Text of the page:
After locally known restaurateur Benjy Levit’s self-titled restaurant fell during the COVID-19 pandemic, he introduced modern French bistro Eau Tour in the same space as what he called a reinterpretation of the former eatery’s values.

“The guiding principles have been the same, which are super high-quality ingredients in a casual atmosphere with a lighter touch,” Levit said. “Eau Tour is an expansion of our footprint within the building.”

Main course

The culinary program at Eau Tour is seafood-focused. The restaurant’s name translated from French means “water journey,” Levit said. The kitchen’s Josper Oven washes each dish with distinctive flavors from wood and charcoal.

Levit underlined the grilled snapper in a light Parmesan broth and a vegetarian ravioles du Dauphiné dish as standouts from the community bistro’s seasonal menu.

“Typically you'll see ravioli that are cut into individual ravioli, but we make it by hand,” Levit said. “It's a whole sheet of ravioli that we alternate with ricotta and mushroom, so it presents like a checkerboard sheet of ravioli. That one has a really unique and beautiful presentation. It's something we put a lot of love and care into.”

What’s special about it?

Benjy’s had been around for 25 years before closing in 2020. The new American eatery showcased Levit’s influence from years studying the industry in New York and Los Angeles, he said. When it closed, Levit still owned the more than 70-year-old building in which it was located.

He decided to transform the space into three separate venues to create a diverse environment that he said caters to the needs of Rice Village residents. Levit has established restaurants Local Foods and Local Food Market, as well as the speakeasy-style wine venue Lees Den, within the last 12 years.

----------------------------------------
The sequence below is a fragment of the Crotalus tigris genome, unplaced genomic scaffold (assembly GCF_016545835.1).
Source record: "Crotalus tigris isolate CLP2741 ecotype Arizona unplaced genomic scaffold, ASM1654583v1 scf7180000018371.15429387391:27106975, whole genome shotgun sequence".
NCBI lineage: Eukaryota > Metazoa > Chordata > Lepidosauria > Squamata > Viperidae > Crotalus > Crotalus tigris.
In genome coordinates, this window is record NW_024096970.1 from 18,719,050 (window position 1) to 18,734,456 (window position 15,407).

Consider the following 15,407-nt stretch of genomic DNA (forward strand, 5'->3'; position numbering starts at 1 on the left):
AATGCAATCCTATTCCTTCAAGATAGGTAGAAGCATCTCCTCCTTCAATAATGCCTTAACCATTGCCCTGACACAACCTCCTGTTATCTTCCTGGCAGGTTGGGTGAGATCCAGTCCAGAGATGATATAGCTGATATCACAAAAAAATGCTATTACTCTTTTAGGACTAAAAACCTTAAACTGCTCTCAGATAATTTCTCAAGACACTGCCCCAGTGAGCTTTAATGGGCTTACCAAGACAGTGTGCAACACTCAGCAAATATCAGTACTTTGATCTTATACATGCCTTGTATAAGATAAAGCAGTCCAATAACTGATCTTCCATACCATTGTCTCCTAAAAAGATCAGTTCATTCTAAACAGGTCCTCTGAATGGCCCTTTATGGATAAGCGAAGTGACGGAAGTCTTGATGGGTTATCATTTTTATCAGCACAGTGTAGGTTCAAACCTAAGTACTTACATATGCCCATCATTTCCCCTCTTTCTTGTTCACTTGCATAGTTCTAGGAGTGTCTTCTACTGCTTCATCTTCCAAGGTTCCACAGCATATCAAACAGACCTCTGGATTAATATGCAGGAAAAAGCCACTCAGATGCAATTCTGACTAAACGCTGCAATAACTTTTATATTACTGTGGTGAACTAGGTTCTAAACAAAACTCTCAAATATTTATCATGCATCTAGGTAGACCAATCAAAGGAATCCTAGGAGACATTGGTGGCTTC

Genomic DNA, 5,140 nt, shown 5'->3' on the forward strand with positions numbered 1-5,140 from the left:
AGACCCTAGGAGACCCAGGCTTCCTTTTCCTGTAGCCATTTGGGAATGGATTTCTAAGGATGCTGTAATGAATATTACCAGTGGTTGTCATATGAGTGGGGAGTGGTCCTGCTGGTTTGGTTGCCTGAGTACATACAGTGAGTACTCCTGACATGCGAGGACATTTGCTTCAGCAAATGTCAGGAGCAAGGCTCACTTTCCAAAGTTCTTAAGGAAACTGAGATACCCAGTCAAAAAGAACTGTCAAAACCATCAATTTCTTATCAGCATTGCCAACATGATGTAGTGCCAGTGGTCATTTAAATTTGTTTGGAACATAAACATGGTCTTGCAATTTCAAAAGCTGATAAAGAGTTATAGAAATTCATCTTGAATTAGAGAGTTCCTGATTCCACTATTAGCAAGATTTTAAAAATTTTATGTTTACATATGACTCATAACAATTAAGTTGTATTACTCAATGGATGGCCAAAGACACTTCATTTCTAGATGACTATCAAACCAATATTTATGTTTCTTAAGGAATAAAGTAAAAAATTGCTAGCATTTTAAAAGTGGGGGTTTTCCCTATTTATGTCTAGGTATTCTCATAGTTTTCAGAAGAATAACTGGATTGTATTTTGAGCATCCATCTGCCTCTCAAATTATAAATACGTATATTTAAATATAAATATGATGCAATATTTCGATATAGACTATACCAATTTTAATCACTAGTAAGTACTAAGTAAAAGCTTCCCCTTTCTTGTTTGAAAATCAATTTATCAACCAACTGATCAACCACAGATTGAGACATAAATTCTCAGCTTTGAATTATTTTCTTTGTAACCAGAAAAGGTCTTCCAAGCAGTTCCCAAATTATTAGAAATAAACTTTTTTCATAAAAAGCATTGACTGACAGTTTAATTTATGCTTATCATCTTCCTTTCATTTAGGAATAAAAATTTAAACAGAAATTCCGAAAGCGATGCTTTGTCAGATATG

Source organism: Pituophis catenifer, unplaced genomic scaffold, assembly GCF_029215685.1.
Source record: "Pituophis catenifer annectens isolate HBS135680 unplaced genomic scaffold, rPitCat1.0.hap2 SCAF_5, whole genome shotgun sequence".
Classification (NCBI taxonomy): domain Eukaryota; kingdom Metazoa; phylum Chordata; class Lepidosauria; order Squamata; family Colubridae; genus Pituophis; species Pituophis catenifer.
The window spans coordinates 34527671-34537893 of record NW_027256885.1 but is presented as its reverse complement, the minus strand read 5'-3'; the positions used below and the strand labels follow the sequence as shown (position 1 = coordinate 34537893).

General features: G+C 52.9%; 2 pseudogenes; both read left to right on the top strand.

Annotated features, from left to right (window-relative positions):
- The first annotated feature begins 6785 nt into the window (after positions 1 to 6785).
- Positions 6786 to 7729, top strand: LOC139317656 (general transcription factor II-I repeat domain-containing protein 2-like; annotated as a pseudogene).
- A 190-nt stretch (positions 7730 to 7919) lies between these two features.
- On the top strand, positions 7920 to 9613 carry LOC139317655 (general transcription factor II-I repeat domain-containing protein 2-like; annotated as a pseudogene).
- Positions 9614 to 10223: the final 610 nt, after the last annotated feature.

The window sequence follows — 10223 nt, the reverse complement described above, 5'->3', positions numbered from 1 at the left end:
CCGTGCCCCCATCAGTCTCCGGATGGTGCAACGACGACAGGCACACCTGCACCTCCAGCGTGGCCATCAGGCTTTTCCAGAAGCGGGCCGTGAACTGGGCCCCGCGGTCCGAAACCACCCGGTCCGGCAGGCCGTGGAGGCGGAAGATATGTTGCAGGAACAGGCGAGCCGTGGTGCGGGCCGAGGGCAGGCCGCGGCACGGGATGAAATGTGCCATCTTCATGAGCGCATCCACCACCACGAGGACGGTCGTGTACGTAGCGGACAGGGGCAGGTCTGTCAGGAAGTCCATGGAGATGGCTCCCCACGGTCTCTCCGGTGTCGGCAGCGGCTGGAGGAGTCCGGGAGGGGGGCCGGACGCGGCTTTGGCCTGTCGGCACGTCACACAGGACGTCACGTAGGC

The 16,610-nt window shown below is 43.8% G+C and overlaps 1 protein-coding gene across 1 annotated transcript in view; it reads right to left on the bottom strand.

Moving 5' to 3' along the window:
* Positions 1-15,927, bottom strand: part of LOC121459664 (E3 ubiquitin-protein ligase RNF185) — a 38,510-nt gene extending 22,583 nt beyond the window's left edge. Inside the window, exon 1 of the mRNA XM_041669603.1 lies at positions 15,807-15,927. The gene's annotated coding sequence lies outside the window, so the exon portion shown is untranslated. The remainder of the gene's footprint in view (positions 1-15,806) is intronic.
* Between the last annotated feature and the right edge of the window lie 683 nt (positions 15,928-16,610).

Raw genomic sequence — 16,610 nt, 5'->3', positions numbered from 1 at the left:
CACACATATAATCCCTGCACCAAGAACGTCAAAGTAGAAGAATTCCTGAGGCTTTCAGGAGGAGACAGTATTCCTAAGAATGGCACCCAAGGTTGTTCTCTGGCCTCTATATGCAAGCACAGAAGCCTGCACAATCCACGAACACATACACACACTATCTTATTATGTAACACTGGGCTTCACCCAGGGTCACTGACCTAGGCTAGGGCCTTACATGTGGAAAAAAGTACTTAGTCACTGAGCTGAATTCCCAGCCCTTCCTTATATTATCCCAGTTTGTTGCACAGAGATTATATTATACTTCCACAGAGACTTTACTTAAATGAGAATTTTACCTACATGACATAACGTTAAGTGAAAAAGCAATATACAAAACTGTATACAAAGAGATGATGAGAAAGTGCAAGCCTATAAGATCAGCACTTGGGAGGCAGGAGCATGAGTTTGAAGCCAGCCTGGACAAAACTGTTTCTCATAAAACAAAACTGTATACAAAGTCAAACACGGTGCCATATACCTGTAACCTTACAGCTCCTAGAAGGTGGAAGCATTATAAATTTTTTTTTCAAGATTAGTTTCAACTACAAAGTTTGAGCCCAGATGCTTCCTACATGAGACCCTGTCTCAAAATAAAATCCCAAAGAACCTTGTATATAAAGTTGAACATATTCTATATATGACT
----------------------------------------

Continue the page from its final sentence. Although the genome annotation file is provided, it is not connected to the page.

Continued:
“So I kind of started off with one concept, and it's grown within the building,” Levit said. “I like the opportunity for someone to make a date night by going to Lees Den and then to Eau Tour or vice versa. I enjoy that synergy and energy.”

Why it matters

Forming this collective within the Rice Village community was especially significant to Levit because he grew up here, he said. Levit graduated from Bellaire High School, 5 miles away from the site of Eau Tour.

Growing up the youngest of six kids, Levit said he found that good food was a way to stand out and to make people happy. This continues to be his driving motivation with his restaurants today.

“When everything works the way that we plan it, it takes people away from their everyday life stresses, even if it's briefly,” Levit said. “Great restaurants help provide an escape to our lives, which are busy and stressful.”

Though the one-year anniversary of Eau Tour approaches in late-March, Levit said his vision is more long-term, to establish Eau Tour as a “neighborhood spot.”

“I’m thinking more about what to do for the 10- or 20-year [anniversary],” he said. “We plan on being a part of the neighborhood for a long time.”